Symptoms of carpal tunnel syndrome include pain and numbness in the hand--especially the thumb and first two fingers--that worsen during the night. As the entrapment condition develops, people might experience decreased grip strength and increased intensity of symptoms during the day.
The treatment for carpal tunnel syndrome begins with the patient wearing a brace at night to take pressure off the median nerve. Anti-inflammatory drugs and cortisone injections can also help decrease the swelling. When these therapies are ineffective, surgery becomes an option.
During surgery for carpal tunnel syndrome, the Center’s surgeon relieves pressure on the nerve by cutting the ligament at the base of the wrist. Patients typically undergo physical therapy after surgery to restore wrist strength.
Symptoms of cubital tunnel syndrome include weakness, pain and numbness in the hand or elbow.
Resting the elbow can provide relief, as well as wearing a splint and taking anti-inflammatory drugs to reduce swelling. If these non-invasive approaches don’t result in significant reduction of pain and improvement of function, surgery may be necessary.
Symptoms include numbness or tingling in the outside of the thigh and at the hip. There may also be sharp, shooting pain and a burning feeling. Meralgia paresthetica is often a byproduct of obesity, but it is also found in people who wear restrictive clothes or in athletes who repeatedly extend their hips.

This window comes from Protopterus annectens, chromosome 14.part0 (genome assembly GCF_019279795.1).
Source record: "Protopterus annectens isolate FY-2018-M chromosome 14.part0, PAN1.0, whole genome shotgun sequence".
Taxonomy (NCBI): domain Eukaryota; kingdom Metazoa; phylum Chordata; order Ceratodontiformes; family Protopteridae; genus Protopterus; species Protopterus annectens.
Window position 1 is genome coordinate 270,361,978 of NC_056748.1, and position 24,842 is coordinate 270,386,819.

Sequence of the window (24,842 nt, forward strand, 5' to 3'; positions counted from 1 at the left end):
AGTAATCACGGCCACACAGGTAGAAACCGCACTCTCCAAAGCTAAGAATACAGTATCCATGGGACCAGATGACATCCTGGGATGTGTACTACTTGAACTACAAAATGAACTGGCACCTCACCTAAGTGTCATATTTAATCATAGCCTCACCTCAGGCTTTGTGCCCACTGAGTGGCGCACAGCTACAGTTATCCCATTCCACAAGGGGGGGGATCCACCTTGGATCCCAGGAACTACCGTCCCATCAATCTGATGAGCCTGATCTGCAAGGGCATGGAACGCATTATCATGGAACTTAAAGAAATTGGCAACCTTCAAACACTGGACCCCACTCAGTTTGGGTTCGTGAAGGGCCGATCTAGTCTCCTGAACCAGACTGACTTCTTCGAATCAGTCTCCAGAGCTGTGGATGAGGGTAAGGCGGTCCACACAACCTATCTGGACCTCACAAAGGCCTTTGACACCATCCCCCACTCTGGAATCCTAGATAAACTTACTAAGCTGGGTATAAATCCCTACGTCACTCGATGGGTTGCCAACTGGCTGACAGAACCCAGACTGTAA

Heavy patients are advised to lose weight and do exercises to strengthen core abdominal muscles. Wearing looser clothing and taking measures to protect the hips during exercise may also be recommended. Rest can be helpful, as well as taking anti-inflammatory drugs.
This condition usually improves with time and the above interventions. In chronic and long-term cases, surgery may be considered to release the entrapped nerve.
Tarsal tunnel syndrome causes numbness, burning and pain in the sole of the foot, and is most commonly found in active adults.
Resting and elevating the foot, wearing arch supports and wider shoes, and taking anti-inflammatory drugs is the first course of action. When these measures are ineffective, the Center’s physicians may recommend surgery to cut a ligament and release the entrapped nerve.